Exercise is extremely important to our overall health. After all, it has 50% of the old aphorism for anyone seeking wellness: “Diet and exercise”. It is good for our joints, our circulation, and the health of all our tissues.
Why is it then, that exercises don’t always help us recover when we are in pain? The answer may very well be that the exercises (and you) have been set up for failure.
The Need for Mobility
One of the biggest problems in the field in physical therapy is that we are relying too much on exercise and not enough manual therapy in treatment. Exercises have two principal aims: strength improvement, and flexibility improvement. But when the body’s joints are restricted and mechanically dysfunctional, these exercises often fail. Here’s why that happens:
Your muscles are controlled by nerves. When the nerve sends the message from your brain, the muscle activates. The nerve also dictates the amount of resting tone in the muscle (for more on this, read our post on Why Your Spine Health is most Important of All). When the joints don’t move properly, the body reflexively prevents the muscle from firing strongly. This is called muscle inhibition, or pseudoparesis (“fake weakness”), and is an illusion of weakness because the nerve refuses to fully activate the muscle, no matter how hard you try.
Fortunately, once we improve mobility in the joint(s), the muscle wakes back up and activates more fully. The bottom line here is that things need to be properly mobilized before giving the exercise, not the other way around.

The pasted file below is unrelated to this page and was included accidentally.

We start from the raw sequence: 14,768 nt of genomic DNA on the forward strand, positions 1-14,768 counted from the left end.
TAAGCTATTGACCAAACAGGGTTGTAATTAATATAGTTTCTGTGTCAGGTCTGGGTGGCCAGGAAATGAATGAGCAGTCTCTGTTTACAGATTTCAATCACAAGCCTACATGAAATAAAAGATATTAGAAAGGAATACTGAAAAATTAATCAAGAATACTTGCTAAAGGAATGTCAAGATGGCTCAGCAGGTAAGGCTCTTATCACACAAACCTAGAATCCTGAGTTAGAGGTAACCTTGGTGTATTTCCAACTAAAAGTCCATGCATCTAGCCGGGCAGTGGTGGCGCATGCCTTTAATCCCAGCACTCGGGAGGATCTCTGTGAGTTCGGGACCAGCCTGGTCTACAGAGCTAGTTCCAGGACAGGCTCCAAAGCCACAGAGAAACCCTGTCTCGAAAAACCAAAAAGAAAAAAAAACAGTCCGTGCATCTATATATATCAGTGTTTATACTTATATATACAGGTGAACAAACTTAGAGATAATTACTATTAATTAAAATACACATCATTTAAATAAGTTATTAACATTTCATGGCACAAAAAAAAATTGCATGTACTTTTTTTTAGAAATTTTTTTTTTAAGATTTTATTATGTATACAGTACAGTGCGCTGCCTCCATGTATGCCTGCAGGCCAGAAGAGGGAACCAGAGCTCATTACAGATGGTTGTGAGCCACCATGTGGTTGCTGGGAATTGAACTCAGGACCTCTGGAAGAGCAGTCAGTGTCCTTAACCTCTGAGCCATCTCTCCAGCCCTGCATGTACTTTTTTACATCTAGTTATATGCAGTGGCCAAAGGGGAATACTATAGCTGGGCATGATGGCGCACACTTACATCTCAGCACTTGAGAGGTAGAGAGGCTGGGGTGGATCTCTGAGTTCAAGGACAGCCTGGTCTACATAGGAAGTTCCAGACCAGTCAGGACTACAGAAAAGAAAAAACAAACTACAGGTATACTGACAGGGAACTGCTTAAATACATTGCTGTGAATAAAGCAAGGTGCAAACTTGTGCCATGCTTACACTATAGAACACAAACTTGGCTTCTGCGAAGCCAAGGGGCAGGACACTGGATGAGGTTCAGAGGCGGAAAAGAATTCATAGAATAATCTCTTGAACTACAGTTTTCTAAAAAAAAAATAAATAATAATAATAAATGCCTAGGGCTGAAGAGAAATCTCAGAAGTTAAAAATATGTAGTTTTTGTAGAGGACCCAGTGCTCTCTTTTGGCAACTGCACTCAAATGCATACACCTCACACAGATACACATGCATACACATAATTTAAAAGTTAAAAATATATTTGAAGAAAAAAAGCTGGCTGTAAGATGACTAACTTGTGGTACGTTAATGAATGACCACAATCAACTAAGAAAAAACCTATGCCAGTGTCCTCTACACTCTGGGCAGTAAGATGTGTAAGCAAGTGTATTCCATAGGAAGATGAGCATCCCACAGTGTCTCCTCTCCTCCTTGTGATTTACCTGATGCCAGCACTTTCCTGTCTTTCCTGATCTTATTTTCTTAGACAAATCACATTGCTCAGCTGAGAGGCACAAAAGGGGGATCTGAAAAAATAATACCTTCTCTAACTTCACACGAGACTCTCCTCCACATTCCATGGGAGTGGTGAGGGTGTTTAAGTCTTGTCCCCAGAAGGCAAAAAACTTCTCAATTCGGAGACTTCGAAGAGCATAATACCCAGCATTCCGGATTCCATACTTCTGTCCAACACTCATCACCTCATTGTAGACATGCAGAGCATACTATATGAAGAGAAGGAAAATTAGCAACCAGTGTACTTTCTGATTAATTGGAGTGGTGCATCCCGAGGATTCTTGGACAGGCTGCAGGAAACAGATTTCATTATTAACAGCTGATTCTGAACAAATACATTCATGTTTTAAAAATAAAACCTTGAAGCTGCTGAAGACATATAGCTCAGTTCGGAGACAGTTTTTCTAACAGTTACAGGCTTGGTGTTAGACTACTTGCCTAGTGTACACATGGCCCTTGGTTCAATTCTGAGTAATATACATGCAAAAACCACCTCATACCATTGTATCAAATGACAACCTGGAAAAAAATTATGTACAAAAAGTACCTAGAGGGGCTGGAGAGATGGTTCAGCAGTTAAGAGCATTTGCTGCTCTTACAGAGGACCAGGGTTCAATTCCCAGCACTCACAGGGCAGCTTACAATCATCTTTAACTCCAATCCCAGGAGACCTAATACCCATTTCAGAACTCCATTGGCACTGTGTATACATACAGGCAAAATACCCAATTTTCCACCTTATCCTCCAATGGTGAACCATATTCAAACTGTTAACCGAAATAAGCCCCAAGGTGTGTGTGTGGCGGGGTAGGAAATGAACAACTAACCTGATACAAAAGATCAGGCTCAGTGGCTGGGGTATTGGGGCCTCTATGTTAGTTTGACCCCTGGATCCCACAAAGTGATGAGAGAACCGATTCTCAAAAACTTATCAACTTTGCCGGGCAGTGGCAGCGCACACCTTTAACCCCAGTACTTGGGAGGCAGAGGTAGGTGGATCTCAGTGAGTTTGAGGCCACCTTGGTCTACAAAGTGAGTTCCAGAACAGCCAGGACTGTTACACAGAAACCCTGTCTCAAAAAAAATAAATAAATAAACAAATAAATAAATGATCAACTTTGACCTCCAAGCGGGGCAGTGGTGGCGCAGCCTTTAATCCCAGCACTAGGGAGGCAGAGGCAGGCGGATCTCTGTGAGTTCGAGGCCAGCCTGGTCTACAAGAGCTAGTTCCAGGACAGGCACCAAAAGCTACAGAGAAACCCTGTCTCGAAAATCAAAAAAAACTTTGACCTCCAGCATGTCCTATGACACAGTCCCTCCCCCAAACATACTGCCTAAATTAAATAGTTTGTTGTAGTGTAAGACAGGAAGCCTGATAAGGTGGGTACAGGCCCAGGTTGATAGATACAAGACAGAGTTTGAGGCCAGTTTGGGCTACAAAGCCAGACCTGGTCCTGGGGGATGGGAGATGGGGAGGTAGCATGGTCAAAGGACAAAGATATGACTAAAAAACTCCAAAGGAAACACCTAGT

So if we just stretch, won’t that take care of those areas where we’re tight and restricted?
It’s possible, if you’re not bad off. But often what I see is that stretches alone are insufficient and manual therapy techniques need to be done first to jumpstart the process of getting your joints looser. This, honestly, is what keeps us in business. Having another set of eyes and hands (i.e. a PT) gives you a much more precise identification of the exact restrictions in the body, and the knowledge of the cause-effect relationship between them. Plus, a good PT should also have several different techniques at his/her disposal for the restriction in question, which means better odds of success in treatment.
Flexibility exercises can fail for other reasons, too.
They can be done with improper form, a concept with which we are all familiar.
They can be done too aggressively, which is a common mistake in our instruction to you. Too often stretches go way beyond “the barrier” of restriction. Most times the muscle or joint we’re trying to stretch requires a much subtler technique that is much more exact and targeted than a big, gross body movement.
They are reactive instead of proactive. For example, if your hip flexors are tight, your lower back is also tight. The hip flexors will not loosen and release until the lower spine is loosened first. But if all you do is a hip flexor stretch, the underlying cause hasn’t been addressed. You also need an appropriate low back mobility exercise.
Stretching and strengthening exercises are vital to wellness. But if you are not seeing any improvement, you may need to consult with your therapist to see if any of the above factors may be hindering your progress.
There are many benefits from Craniosacral Therapy (CST), which is a gentle, non-invasive form of Osteopathic Manual Therapy that I use every day in my practice. It’s great for people who find conventional approaches (such as medications, exercises or...